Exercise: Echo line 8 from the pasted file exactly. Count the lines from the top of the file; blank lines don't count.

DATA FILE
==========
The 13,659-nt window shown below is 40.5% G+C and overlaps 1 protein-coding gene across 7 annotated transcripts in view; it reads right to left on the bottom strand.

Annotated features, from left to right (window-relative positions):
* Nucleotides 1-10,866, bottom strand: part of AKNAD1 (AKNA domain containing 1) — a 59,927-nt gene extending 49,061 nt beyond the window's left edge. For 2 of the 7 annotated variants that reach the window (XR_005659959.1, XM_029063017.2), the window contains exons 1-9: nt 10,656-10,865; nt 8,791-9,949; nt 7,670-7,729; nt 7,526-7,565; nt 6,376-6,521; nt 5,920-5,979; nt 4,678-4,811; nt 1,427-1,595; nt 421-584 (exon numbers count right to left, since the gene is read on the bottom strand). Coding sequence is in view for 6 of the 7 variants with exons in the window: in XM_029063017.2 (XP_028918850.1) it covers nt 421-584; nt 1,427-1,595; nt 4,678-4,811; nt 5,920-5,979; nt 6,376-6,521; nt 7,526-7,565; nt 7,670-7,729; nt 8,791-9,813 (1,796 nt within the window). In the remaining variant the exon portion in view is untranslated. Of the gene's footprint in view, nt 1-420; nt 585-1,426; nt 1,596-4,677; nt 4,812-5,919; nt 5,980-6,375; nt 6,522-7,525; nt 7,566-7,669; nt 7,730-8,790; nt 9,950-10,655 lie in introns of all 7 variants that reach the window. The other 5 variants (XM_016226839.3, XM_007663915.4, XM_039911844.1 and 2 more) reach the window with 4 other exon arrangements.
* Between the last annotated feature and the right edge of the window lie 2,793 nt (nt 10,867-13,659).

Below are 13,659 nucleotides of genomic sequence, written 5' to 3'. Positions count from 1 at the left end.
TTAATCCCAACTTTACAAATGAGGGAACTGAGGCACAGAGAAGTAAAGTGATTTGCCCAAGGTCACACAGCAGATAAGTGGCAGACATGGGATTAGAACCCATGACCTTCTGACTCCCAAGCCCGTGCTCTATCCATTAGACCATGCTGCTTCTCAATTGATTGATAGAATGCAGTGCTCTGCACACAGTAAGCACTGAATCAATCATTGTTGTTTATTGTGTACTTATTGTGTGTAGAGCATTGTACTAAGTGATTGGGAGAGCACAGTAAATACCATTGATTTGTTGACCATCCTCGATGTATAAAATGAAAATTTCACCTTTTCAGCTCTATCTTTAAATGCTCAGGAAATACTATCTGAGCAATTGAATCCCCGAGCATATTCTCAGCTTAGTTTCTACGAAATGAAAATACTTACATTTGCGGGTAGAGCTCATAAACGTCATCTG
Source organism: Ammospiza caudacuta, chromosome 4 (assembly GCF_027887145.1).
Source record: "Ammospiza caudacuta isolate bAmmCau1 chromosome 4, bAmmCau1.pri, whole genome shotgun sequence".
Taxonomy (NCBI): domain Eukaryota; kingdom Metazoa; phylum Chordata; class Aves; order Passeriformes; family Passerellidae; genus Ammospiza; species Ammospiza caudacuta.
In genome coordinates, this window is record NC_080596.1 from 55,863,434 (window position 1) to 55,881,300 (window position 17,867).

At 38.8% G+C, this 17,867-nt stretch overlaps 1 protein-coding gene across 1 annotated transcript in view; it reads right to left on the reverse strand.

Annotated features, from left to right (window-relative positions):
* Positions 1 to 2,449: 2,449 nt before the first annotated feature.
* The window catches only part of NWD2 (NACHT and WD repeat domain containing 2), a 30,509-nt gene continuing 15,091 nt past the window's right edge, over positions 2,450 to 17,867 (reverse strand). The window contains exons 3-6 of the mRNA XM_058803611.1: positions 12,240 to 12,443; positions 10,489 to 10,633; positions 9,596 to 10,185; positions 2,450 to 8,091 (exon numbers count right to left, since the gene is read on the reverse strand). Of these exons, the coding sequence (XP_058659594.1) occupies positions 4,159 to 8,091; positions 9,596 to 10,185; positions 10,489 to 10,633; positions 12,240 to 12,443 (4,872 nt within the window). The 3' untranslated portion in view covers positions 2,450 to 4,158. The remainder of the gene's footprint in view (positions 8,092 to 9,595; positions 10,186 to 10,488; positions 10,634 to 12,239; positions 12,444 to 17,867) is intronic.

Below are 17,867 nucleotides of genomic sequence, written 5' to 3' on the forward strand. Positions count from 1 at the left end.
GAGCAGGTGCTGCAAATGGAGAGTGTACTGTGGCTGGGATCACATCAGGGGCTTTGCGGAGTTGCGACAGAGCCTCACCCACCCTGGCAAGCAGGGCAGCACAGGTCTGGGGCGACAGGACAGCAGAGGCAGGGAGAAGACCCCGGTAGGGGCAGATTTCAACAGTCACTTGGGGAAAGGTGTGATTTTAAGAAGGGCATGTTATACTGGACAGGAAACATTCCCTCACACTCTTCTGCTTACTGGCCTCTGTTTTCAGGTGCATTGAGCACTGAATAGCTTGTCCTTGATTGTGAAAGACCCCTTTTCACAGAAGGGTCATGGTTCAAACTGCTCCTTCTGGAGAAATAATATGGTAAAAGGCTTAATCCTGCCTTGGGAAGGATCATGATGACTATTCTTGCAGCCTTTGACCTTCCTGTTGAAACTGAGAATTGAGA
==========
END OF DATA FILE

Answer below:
Source record: "Ammospiza caudacuta isolate bAmmCau1 chromosome 4, bAmmCau1.pri, whole genome shotgun sequence".